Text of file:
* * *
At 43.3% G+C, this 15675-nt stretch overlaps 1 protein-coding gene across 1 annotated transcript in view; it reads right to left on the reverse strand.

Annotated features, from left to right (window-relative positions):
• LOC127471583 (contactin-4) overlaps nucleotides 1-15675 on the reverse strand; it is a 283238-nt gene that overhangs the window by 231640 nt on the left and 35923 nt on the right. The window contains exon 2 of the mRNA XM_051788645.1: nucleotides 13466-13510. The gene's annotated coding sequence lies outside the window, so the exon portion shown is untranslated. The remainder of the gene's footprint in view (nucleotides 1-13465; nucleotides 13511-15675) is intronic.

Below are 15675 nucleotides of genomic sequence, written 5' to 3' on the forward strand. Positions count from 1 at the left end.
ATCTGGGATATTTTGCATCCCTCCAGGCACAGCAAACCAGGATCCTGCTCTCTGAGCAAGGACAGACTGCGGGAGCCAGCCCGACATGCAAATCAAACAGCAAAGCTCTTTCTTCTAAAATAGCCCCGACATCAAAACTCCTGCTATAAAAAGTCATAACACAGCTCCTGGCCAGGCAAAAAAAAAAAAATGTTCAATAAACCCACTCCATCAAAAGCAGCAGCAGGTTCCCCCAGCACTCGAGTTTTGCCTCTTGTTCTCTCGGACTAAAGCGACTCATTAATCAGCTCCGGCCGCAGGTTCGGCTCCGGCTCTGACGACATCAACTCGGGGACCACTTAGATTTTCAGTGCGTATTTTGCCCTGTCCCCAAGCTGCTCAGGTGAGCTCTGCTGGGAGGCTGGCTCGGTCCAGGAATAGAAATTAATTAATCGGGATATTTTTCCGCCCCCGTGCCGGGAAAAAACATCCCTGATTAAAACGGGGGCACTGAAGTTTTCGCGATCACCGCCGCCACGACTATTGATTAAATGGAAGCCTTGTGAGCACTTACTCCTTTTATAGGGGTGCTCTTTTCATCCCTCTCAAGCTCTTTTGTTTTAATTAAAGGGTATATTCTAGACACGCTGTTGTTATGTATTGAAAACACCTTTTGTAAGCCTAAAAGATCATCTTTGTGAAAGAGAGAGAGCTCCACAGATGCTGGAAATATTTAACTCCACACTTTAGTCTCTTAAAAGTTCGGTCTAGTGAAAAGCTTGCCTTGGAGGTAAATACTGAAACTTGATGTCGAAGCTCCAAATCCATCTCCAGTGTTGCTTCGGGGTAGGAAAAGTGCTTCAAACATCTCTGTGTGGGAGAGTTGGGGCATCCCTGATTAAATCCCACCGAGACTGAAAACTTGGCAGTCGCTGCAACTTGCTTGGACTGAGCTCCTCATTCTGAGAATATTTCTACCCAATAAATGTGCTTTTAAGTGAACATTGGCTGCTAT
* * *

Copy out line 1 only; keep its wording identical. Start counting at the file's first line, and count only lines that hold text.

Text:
At 43.3% G+C, this 15675-nt stretch overlaps 1 protein-coding gene across 1 annotated transcript in view; it reads right to left on the reverse strand.